How do we handle the ceremony if our families do not share the same religion?
If it isn’t possible to have your ceremony at a location acceptable to both families, try to incorporate some traditions and customs from both families into the ceremony.
Do we need to have a bride's side and a groom's side for seating?
Traditionally, the guests sit on the side of the family with whom they are acquainted. However, if there is large discrepancy in the number of guests invited by one side or the other, then the ushers should be instructed to seat guests on both sides.
Who needs to stand up in the Receiving Line after the ceremony?
A receiving line after the ceremony should include the bride, groom, their parents, and grandparents, if in attendance. You can include the wedding party attendants in the receiving line if you prefer, but it is not necessary.
Is it ok to have cash bar at the reception?
When hosting a reception, consider your budget when making a determination on a cash bar. Bar tabs can be a large part of wedding expenses. Soda, tea, and coffee should be served free of charge. If serving alcohol, generally a house wine and beer from a keg are also included free of charge. Mixed drinks and higher-end wines would be a cash purchase for guests wanting something other than the free offerings.
Can we have assigned seating at a buffet-style reception?
Yes, assigned seating gives your guests some direction when they arrive at your reception. Many favors can also double as seating card holders.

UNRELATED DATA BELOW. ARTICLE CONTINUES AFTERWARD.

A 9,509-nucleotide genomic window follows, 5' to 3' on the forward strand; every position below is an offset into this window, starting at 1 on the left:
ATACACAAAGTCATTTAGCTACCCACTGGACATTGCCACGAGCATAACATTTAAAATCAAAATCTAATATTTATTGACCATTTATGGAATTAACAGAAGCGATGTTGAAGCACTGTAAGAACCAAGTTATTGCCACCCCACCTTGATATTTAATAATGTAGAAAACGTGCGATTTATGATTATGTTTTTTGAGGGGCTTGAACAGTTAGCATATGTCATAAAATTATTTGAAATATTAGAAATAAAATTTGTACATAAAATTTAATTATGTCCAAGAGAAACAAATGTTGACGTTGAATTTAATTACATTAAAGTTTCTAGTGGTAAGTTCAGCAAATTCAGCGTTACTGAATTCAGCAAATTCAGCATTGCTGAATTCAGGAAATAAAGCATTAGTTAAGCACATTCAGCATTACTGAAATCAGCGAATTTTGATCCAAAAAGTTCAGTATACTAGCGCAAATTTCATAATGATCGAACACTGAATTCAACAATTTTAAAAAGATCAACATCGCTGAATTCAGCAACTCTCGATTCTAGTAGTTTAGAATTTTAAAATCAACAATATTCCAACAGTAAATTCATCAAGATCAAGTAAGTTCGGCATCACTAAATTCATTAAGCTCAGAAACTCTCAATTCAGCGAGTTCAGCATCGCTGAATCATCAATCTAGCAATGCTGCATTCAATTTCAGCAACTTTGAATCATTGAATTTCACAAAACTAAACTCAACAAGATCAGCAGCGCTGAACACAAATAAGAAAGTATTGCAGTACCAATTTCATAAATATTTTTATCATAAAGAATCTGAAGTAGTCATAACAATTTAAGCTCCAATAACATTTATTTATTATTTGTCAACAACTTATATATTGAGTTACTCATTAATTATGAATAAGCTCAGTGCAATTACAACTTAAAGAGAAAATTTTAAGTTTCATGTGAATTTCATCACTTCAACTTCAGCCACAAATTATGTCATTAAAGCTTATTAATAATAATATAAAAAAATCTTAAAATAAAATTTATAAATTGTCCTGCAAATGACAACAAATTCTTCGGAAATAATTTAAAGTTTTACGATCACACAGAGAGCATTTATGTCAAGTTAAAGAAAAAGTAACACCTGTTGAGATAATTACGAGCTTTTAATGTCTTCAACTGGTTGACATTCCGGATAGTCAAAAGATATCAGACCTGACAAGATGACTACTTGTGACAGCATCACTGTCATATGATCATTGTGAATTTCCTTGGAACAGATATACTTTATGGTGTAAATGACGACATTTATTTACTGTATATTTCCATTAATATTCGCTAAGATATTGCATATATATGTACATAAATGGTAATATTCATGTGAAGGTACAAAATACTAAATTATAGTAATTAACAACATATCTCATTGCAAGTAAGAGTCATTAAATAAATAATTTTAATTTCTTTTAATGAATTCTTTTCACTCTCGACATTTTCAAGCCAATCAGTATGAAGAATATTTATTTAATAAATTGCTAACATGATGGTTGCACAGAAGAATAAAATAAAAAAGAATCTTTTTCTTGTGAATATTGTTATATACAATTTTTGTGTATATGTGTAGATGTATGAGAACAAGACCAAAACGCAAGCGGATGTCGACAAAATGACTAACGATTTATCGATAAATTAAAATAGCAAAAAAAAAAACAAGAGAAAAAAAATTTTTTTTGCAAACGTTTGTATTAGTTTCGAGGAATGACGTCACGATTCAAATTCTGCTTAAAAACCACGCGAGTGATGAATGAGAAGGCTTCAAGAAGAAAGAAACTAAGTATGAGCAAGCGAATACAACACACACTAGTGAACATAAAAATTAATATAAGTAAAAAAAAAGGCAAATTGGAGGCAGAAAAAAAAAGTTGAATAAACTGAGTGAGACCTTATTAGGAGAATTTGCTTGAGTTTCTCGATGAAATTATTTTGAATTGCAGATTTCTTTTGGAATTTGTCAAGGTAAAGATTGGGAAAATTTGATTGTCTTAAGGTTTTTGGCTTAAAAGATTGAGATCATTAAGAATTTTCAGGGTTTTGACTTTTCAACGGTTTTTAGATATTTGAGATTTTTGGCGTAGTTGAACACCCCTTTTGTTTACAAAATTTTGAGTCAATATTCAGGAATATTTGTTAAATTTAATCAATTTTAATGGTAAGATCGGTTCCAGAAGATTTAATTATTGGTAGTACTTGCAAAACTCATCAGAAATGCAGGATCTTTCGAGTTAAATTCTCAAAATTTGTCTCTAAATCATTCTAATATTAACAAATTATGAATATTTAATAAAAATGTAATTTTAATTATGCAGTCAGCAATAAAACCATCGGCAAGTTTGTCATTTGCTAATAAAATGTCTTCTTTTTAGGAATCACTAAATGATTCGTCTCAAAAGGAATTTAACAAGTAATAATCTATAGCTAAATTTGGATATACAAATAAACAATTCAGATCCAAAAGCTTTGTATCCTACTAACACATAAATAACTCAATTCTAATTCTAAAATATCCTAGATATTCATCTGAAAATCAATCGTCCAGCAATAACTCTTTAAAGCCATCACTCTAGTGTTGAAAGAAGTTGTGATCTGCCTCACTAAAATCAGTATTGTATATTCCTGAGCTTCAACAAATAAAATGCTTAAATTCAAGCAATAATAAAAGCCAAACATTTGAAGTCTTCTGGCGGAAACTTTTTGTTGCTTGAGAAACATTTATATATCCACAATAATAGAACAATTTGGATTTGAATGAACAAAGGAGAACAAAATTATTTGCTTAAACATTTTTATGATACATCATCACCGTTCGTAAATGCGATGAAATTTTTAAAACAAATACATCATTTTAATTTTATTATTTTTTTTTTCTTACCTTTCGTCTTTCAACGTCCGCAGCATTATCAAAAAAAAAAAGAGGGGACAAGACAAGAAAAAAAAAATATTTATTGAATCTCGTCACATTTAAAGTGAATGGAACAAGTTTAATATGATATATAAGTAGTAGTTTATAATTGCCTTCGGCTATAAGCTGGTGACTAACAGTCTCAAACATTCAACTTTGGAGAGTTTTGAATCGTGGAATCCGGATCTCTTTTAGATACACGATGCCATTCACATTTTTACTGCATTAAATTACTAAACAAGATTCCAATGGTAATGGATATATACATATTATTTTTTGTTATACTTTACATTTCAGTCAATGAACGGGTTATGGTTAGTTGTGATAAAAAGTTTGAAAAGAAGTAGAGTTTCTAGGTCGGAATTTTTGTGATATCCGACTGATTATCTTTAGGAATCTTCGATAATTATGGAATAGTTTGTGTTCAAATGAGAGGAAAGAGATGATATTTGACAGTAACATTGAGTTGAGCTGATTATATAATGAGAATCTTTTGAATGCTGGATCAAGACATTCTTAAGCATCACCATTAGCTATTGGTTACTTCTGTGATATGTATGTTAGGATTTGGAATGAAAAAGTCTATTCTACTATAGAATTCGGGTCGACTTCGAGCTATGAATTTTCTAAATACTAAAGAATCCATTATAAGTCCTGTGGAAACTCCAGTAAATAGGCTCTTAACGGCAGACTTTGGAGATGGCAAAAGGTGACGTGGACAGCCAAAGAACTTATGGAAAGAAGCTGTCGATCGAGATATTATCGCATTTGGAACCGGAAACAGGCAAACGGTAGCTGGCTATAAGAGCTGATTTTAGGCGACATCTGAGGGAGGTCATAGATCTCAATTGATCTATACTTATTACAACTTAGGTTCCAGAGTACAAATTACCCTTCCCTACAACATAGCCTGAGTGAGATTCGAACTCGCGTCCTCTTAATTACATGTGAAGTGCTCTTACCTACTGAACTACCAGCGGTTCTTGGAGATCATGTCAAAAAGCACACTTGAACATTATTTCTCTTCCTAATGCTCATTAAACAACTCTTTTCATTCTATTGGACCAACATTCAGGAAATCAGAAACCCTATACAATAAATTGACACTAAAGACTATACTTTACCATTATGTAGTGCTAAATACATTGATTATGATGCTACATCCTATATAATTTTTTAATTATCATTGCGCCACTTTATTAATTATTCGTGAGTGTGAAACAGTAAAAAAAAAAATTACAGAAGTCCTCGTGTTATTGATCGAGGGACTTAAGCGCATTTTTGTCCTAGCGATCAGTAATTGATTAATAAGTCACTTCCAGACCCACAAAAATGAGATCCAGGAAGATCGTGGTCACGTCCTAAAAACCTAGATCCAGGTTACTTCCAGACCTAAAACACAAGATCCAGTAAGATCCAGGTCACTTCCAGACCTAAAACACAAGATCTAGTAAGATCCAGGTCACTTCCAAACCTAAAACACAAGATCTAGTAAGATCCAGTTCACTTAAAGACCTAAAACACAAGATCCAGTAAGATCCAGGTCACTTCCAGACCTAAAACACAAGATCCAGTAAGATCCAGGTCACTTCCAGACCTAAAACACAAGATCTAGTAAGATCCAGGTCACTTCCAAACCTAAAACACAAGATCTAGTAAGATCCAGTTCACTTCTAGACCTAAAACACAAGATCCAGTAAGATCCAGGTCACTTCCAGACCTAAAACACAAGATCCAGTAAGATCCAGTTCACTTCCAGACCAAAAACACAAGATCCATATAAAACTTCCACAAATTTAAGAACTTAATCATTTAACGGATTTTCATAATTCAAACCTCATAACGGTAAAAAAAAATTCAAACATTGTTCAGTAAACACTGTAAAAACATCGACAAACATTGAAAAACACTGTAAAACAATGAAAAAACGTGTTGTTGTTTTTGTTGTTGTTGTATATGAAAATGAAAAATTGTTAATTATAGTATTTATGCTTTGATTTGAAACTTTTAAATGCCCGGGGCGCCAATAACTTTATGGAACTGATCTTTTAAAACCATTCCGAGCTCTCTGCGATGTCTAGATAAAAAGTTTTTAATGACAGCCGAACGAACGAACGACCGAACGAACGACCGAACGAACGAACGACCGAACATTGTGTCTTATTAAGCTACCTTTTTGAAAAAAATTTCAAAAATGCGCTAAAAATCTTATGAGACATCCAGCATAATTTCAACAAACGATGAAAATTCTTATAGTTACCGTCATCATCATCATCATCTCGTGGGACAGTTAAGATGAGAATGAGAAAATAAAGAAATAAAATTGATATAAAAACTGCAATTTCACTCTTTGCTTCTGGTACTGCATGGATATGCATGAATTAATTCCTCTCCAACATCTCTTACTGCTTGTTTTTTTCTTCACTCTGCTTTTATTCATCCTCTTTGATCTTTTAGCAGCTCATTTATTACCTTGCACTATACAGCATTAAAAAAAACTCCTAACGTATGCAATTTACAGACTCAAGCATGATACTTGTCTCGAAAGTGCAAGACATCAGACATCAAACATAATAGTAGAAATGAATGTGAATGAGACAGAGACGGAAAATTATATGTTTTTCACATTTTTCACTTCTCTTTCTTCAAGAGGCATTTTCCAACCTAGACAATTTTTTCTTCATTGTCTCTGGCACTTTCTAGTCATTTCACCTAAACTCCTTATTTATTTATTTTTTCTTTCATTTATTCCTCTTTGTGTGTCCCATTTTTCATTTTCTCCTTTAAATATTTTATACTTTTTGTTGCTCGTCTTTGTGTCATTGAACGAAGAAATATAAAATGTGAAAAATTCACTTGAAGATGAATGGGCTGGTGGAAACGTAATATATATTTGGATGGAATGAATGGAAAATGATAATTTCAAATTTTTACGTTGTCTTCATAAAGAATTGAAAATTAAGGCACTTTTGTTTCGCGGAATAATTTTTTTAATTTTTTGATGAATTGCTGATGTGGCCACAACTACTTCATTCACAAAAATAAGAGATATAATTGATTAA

Can guests post to social media during the wedding?
Before your ceremony and reception, you’ll want to decide if you're comfortable with your guests posting pictures to social media. If you really feel strongly that you would prefer that guests hold off on posting, you could add a small request at the bottom of your wedding program, but guests may still post. It's important to keep in mind that they are celebrating with you and are excited to share your special day. Some churches do not allow photography during the ceremony and this can also be indicated on your wedding program.
What is the time frame for sending thank you cards?
Thanking your guests is an important last step in your wedding journey. Be sure to keep a very up-to-date list of gifts you have received throughout the whole time leading up to the wedding. Engagement gifts and shower gifts are received before the wedding and the thank you notes should be written at the time those gifts are received. It's important to thank guests, and if you wait the list of thank you notes will continue to grow. Handwritten thank you notes should be written by the bride and groom within three months of the ceremony.